Message In A Mug

Many people buy customized coffee mugs, or shirts with a certain quote or something funny written on it. As mentioned above, if you purchase this, ensure it is raised or written in braille. Most of us can read a bit of print to tell what it says, as long as it is raised properly. If you can feel it, chances are we will too. It is also a good idea to go ahead and read the message to the recipient, just in case.

Technology Related Items

Here it is! If you want to spend slightly more on a gift, here’s some ideas on items that are more technological!

Headphones And Speakers

If your gift recipient is an audio fan, like myself, you can get them a nice pair of headphones or speakers! Headphones and speakers now a days come in many different prices, shapes and sizes! It is all up to what you think they will like. Most of these also talk or make noise if they are bluetooth enabled devices, offering the ability for independent setup and connection.

Cables and Chargers

Has the recipient of the gift complained on how their charging cables to their smartphones or tablets have broken? You can never go wrong with purchasing them more of these said cables, that are more durable! Here is a good resource to purchasing some good tough cables! Of course, if you’d like to get them an accessible power bank to charge said devices, you can get them the Ennergrid VS 150 power bank, which we actually reviewed! If you would like to find out more about it, Click here!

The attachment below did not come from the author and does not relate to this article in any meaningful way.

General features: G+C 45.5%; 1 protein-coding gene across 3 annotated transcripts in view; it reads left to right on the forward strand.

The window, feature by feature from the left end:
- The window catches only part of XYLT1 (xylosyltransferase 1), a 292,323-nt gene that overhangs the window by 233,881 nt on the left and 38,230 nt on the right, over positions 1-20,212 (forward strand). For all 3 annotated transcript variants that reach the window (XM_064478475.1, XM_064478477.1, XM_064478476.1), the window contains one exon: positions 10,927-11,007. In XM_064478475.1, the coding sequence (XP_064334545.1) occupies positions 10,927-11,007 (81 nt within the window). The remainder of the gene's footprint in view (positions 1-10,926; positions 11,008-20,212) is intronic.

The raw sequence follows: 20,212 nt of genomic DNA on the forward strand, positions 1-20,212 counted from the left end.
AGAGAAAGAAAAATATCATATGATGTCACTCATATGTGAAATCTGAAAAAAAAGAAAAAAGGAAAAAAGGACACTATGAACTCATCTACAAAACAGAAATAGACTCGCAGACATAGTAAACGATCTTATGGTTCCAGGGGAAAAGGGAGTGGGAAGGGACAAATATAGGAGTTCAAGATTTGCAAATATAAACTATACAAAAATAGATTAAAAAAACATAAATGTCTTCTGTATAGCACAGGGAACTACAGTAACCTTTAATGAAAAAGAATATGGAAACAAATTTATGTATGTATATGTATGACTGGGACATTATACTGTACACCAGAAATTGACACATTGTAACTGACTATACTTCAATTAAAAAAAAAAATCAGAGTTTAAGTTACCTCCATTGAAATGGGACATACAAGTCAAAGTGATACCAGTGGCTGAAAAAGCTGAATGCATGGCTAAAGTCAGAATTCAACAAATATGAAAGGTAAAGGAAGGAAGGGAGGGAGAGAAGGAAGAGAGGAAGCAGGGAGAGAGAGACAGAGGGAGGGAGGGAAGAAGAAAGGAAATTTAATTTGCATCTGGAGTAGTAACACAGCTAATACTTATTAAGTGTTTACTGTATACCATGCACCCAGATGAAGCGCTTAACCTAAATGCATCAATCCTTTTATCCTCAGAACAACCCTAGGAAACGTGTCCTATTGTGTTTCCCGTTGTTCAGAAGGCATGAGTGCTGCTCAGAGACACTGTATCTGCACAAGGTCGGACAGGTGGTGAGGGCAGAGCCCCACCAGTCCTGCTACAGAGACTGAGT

Phones And Computers

Okay, you want more? Well, now we’re talking “I really love this person!” If you really love the person you are giving a gift to, and you have decided there is no budget, why not get them a computer or smartphone? Of course, you probably are going to skip this section because it is rare that a gift is this expensive. But for those that decided to read this far, here are some things to keep in mind when purchasing these kind of devices.